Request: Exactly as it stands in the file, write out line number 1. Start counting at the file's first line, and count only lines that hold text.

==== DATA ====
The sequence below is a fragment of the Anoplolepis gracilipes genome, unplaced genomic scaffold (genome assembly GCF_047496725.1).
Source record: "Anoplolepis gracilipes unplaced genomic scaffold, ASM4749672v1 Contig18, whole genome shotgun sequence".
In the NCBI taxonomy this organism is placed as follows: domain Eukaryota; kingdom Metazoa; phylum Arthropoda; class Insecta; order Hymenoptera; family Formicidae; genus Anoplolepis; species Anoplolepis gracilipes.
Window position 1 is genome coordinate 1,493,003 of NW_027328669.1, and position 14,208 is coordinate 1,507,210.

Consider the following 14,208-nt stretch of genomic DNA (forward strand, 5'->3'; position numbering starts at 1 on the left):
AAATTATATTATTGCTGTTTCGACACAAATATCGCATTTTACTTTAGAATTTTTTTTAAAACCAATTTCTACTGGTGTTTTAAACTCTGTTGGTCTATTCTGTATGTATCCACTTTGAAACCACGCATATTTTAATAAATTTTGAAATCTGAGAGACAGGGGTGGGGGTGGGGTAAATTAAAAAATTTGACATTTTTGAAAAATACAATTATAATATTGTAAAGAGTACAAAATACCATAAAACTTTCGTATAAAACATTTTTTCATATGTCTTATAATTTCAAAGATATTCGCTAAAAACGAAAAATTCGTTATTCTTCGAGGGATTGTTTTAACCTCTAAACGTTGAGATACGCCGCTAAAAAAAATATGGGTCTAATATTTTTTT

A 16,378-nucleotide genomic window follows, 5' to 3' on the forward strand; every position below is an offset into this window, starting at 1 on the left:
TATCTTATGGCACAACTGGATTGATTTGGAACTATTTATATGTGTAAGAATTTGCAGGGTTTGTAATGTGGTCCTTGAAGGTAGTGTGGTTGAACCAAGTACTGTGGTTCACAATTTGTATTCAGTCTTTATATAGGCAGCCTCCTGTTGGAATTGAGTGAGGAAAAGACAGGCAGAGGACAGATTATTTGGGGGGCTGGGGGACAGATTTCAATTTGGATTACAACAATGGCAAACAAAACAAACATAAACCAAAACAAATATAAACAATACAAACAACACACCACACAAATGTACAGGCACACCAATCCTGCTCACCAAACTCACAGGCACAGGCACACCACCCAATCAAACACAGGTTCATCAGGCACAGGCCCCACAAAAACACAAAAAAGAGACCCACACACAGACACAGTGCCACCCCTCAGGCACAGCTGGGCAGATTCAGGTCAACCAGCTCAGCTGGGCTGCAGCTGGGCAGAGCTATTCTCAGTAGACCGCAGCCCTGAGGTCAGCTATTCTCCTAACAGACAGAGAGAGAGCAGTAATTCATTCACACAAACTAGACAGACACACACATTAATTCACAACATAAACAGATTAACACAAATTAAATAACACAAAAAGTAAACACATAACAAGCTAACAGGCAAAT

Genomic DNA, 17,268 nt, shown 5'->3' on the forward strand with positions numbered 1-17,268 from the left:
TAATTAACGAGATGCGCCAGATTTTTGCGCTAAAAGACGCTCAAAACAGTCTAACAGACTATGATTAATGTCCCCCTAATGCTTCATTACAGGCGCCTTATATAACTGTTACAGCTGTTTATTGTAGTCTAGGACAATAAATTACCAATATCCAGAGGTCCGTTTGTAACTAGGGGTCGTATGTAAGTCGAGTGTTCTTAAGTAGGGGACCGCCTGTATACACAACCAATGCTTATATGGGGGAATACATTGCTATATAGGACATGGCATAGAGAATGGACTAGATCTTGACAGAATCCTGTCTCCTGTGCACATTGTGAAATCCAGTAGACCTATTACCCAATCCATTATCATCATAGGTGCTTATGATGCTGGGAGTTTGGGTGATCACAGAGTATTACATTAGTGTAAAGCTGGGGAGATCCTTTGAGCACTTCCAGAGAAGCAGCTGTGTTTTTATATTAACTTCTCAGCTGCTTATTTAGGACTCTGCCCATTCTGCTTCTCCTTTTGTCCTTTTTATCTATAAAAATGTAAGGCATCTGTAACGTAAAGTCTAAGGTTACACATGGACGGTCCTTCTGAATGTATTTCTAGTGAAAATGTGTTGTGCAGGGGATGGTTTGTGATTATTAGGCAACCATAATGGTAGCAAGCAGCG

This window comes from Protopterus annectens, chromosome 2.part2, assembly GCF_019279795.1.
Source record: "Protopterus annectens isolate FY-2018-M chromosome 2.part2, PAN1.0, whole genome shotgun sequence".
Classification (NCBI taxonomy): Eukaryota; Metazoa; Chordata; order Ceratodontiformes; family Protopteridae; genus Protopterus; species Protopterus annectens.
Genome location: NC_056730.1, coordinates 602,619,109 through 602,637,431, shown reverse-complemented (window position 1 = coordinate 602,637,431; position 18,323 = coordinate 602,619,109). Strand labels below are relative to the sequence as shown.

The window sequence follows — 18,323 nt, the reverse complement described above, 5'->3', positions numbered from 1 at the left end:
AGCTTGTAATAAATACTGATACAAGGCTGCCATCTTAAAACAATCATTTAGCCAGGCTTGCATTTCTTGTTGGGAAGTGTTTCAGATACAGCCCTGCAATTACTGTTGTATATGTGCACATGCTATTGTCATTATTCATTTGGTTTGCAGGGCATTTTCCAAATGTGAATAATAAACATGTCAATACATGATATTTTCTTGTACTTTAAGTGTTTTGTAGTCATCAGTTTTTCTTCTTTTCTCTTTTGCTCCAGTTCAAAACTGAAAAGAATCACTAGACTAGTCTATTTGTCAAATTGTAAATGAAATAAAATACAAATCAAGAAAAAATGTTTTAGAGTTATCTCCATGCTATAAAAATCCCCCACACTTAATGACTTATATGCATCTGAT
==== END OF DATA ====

The sequence below is a fragment of the Anoplolepis gracilipes genome, unplaced genomic scaffold (genome assembly GCF_047496725.1).